In his own career he was against raising the minimum wage from $5 to the current $7.25. Never mind to a living wage. I can give you a hundred examples. Just as I sat that night all those years ago and wished that Joe Lieberman would just mention that Dick Cheney was for [inaud.] bullets and leaving Nelson Mandela to rot in jail, I wished tonight that some of the real extremism of Pence, who’s a nice man apparently and a man of decent character but who’s ideological extremism needed to be exposed. I think that would’ve helped.
BROWN: Kate, both Tim Kaine and Pence are elected officials. They both have lengthy records on their own. Do you think that they both took it easy on each other by trying to attack their running mates; trying to attack the top of the ticket rather than the gentleman who was sitting across the table from the other?
ARONOFF: Definitely and I think you know coming into this debate that’s always what this is about. Vice Presidential politics themselves are really almost never about the candidates. They’re about their running mates. I think they saw that more clearly in this debate than in any that I’ve seen. But I think there’s a sense in which people really aren’t thinking almost about Pence and Kaine’s backgrounds and maybe they should?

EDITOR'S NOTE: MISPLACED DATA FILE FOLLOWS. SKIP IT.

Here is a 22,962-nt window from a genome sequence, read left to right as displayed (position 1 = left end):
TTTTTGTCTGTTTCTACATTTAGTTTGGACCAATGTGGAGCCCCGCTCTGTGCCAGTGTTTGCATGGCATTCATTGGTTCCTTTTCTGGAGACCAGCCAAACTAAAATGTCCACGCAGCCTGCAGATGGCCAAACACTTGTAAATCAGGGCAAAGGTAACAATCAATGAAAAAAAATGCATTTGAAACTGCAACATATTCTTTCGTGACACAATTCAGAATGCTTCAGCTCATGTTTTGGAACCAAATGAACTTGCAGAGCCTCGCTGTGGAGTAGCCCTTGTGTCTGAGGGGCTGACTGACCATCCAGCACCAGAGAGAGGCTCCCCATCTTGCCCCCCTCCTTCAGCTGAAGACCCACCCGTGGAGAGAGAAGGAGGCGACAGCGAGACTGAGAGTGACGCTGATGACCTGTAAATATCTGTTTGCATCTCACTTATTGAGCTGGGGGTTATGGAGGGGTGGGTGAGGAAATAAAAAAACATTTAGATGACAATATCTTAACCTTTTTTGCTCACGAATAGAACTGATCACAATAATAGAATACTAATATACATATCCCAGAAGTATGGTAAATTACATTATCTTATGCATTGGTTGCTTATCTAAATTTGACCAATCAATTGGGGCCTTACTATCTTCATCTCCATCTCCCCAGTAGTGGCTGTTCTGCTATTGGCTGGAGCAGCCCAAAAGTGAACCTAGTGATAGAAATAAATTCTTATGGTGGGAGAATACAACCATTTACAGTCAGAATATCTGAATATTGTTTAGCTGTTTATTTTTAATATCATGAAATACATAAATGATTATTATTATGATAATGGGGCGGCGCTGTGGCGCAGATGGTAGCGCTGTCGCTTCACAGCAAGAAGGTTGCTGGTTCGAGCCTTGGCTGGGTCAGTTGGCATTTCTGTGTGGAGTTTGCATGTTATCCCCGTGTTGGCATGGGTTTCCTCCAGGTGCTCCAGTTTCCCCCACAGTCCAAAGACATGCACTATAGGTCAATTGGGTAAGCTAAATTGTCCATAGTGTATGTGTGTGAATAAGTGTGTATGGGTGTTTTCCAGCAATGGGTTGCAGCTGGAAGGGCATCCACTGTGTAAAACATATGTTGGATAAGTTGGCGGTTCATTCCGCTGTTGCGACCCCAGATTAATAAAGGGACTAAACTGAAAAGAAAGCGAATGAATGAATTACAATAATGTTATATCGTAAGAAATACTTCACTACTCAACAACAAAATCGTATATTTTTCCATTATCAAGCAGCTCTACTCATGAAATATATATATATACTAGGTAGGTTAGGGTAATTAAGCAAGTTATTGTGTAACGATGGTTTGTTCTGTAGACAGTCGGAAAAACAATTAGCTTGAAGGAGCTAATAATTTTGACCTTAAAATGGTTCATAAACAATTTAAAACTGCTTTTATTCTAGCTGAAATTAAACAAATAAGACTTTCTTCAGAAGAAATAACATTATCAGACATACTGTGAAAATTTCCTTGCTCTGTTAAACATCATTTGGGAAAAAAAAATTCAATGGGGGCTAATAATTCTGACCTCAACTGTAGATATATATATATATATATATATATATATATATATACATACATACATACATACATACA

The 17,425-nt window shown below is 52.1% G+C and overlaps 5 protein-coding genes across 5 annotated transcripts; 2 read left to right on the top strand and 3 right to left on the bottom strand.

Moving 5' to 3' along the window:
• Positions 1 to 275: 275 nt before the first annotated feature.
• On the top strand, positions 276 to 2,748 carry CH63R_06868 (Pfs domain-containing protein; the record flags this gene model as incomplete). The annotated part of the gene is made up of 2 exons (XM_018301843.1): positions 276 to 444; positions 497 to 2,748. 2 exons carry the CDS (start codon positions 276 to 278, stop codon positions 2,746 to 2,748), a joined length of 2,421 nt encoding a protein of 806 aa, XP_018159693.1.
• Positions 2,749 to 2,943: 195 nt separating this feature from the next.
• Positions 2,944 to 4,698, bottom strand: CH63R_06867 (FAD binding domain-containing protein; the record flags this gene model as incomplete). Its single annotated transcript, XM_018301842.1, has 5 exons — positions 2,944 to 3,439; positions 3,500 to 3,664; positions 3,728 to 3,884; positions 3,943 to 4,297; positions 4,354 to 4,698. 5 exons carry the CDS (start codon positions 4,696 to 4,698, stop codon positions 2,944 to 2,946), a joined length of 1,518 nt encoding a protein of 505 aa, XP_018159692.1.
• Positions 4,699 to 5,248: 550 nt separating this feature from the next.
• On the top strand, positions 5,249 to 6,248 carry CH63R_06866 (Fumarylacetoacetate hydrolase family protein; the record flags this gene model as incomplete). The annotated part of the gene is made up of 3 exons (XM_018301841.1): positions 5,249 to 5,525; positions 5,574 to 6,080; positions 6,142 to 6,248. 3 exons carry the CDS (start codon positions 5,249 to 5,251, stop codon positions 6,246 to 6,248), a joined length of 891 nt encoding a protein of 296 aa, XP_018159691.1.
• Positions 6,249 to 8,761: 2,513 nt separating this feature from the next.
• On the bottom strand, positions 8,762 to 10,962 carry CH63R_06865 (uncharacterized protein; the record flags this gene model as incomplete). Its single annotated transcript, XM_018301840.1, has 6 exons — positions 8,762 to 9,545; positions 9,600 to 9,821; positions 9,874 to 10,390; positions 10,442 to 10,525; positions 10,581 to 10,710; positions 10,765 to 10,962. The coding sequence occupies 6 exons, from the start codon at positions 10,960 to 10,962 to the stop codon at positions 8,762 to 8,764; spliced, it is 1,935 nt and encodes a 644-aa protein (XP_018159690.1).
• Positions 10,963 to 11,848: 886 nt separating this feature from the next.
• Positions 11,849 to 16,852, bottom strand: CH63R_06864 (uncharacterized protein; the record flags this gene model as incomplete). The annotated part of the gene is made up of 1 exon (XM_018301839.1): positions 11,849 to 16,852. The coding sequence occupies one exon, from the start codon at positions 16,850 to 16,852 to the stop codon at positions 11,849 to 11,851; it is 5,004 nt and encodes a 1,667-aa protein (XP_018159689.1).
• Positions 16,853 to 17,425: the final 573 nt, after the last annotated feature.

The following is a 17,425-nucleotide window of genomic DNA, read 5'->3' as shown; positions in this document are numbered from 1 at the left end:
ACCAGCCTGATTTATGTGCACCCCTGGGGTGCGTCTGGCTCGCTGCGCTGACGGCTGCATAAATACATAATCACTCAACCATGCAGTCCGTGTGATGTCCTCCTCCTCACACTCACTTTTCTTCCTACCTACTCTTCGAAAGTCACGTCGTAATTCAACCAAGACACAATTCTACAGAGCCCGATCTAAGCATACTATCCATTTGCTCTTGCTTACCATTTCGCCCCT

I think Pence in particular has this really history of extremism from leading the kind of charge on Planned Parenthood from passing these sort of horrible sentencing laws in Indiana. And I think that deserves to be pointed out whether this debate was the forum for it or not, I don’t know but I think the larger point here to be made is that Pence is the Tea Party’s man. Pence is the result of a project that’s come from the right wing and really worked. There’s all this talk that Trump is a [sub-horrent] candidate, that he’s nothing like the rest of the republican party. But he is.